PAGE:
A lawsuit seeking to clarify who will own and operate a proposed park for downtown Minneapolis near the new Vikings stadium is now in the hands of a Hennepin County judge.
An amended complaint was filed last month in a suit lodged by two former mayoral candidates and a former City Council president claiming that the Minneapolis Park and Recreation Board has the sole authority to buy, own and operate parkland in the city.
This, the complaint alleges, is contrary to the City Council’s plan to buy nearly two blocks of land on the eastern side of downtown — part of a broader $400 million project that includes two office towers for Wells Fargo & Co., up to 400 residential units, retail shops and restaurants and a parking ramp.
In a Hennepin County court hearing Wednesday, Minneapolis City Attorney Susan Segal said the suit is hampering the city’s ability to move forward with its bond sale, slated for late March. “This puts the project at a real risk,” she said.
Hennepin County District Judge Mel Dickstein on Wednesday took the Downtown East matter under advisement.
The narrative facing the city is eerily similar to one now facing state officials as they prepare to issue $468 million in bonds to help pay for the Vikings stadium. Late last Friday, three Minneapolis residents lodged a last-minute lawsuit with the Minnesota Supreme Court, causing state officials to cancel this week’s bond sale. The state’s highest court, which has requested briefs in that case by the end of Thursday, has not ruled on the matter.
Any uncertainty caused by litigation is enough to spook investors buying bonds, said Jay Kiedrowski of the University of Minnesota’s Humphrey School of Public Affairs, and the former Commissioner of Finance of Minnesota.
“If there are legal challenges, that increases the risk associated with the project,” said Kiedrowski, senior fellow of the school’s Public and Nonprofit Leadership Center.
He said the state acted properly in withdrawing the bond sale this week. “The interest rates that investors would have demanded with that kind of uncertainty would have been unacceptable,” he said. “The Supreme Court will hopefully act in a quick fashion” so the sale can move forward.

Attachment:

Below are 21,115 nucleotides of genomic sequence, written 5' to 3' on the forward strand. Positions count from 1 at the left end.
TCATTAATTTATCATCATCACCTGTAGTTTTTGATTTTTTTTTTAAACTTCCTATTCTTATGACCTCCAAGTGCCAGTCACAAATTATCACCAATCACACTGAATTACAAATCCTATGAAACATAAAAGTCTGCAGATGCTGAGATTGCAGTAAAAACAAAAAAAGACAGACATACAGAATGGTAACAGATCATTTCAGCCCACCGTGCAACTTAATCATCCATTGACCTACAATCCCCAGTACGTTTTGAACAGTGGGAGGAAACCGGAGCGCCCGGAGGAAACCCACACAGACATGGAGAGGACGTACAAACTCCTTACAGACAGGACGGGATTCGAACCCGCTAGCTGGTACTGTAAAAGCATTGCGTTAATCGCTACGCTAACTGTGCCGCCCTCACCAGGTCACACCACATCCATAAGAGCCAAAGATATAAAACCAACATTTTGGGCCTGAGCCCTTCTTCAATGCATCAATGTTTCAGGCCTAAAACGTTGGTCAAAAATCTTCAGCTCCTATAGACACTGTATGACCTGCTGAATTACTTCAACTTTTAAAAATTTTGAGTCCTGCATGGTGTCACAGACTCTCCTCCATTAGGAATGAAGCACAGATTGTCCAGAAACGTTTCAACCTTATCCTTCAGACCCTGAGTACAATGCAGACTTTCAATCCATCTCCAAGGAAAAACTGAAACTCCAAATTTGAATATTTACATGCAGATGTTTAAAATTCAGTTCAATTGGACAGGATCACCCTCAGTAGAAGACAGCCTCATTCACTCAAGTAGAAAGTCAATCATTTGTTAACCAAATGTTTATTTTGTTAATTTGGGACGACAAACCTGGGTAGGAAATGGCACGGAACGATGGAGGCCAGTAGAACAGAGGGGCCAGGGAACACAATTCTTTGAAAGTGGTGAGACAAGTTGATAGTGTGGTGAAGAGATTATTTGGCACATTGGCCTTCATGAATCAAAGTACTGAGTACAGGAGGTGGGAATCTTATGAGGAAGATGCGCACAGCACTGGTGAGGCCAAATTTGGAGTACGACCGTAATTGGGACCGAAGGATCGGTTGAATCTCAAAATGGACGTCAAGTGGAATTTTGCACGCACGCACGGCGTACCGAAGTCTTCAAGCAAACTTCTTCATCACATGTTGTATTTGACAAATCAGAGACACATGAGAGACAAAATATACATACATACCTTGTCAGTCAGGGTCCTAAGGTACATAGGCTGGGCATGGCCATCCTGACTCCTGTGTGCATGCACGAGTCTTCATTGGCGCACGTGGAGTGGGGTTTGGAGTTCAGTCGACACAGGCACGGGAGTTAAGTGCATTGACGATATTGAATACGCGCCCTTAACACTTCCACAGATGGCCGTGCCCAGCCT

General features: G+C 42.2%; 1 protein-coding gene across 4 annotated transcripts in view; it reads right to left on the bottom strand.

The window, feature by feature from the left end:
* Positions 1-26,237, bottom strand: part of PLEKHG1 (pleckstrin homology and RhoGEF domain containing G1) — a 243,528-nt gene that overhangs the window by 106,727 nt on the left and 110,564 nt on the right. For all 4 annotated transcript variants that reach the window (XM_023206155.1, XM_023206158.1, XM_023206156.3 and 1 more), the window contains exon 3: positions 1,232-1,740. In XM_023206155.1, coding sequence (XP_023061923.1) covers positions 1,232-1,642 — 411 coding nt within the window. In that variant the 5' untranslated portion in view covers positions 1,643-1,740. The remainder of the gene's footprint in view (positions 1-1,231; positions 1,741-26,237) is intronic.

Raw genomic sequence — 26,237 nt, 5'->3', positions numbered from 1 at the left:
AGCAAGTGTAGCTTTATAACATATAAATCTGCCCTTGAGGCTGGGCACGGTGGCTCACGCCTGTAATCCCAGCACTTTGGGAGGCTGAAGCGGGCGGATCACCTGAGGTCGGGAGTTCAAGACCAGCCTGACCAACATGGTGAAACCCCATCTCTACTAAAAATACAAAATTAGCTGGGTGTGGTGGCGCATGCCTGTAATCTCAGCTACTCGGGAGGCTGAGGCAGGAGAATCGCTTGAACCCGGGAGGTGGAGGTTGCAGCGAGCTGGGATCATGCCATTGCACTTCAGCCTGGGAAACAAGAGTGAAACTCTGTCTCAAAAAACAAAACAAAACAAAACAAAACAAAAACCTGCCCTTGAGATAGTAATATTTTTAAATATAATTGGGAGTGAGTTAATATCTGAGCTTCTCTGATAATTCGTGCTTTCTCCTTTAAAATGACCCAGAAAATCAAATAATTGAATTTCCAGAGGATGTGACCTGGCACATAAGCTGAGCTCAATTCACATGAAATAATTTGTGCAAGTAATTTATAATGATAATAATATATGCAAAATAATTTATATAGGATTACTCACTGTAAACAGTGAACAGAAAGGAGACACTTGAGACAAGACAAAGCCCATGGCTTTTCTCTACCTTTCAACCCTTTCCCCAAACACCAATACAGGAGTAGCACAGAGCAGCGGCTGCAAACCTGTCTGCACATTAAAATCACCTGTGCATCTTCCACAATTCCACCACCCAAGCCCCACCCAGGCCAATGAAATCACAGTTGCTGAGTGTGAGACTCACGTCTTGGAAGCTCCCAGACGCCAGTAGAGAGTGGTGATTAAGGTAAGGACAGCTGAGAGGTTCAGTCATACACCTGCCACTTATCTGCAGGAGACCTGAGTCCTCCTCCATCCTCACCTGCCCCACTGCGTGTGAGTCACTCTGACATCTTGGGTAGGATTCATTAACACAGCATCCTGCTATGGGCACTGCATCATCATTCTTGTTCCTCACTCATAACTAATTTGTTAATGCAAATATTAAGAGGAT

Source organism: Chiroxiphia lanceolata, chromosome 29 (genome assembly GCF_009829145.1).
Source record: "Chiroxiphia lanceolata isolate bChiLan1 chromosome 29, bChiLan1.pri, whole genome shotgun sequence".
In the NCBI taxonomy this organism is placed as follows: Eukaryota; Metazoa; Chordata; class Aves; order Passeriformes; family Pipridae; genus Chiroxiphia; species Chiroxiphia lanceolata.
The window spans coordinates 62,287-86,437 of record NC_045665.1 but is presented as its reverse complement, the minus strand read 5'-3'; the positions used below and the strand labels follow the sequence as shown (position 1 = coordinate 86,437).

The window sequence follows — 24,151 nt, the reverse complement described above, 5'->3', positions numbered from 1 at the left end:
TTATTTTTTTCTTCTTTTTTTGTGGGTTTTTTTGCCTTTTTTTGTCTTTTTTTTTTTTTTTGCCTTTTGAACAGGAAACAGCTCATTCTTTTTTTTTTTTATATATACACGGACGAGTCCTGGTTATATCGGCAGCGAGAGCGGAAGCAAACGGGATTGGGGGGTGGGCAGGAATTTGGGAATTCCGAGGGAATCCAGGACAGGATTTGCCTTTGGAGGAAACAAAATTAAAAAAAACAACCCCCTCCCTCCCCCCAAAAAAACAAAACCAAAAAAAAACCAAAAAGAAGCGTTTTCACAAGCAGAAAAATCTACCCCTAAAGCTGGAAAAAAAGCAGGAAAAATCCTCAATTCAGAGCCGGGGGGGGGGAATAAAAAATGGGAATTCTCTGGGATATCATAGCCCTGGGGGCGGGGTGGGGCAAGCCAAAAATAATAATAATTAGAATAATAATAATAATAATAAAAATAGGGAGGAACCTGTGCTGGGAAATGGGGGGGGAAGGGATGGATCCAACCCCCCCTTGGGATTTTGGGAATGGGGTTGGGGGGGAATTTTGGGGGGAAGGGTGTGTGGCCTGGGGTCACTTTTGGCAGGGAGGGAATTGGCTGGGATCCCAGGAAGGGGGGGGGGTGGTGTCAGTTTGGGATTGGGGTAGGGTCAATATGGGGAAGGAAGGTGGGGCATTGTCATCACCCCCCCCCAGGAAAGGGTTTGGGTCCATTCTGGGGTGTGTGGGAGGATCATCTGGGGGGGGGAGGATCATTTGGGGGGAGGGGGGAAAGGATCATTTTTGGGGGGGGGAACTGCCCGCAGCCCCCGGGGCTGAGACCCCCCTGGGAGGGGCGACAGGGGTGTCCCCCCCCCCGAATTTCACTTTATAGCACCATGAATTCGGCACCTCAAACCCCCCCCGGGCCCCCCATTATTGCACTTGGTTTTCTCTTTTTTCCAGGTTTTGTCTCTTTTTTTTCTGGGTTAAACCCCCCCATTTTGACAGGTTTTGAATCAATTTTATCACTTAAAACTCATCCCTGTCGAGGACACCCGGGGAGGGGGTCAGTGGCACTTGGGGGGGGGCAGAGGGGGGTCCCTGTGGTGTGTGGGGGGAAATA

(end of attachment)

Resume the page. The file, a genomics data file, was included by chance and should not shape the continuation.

But some deadlines loom. The five-block area slated for the Downtown East project is now owned by the Star Tribune; the newspaper’s headquarters will be demolished to make way for a good portion of the park. Ryan is expected to close on the land deal Jan. 24 after a previous closing date for late December was delayed.
The Hennepin County suit was actually an amended version of a complaint filed against the city and its Park Board by former City Council President Paul Ostrow, software executive and city Audit Committee member Stephanie Woodruff and Planning Commission member Dan Cohen, which was largely thrown out by Dickstein last month. (Cohen and Woodruff ran for mayor last year.)
Later Wednesday, Ostrow, Woodruff and Cohen filed another amended complaint seeking a finding that the city has no authority to execute contracts or development agreements involving park land in the city.
Brian Rice, an attorney who represents the Park Board, said Wednesday the board is in favor of ultimately owning and operating the park. But it’s unclear how maintenance of the park will be paid for, and how much that will cost on an annual basis. Ostrow said the price is $5 million to $10 million a year.
The city has also requested that the plaintiffs in the lawsuit file a $10 million surety bond to cover any losses the project suffers if the suit fails.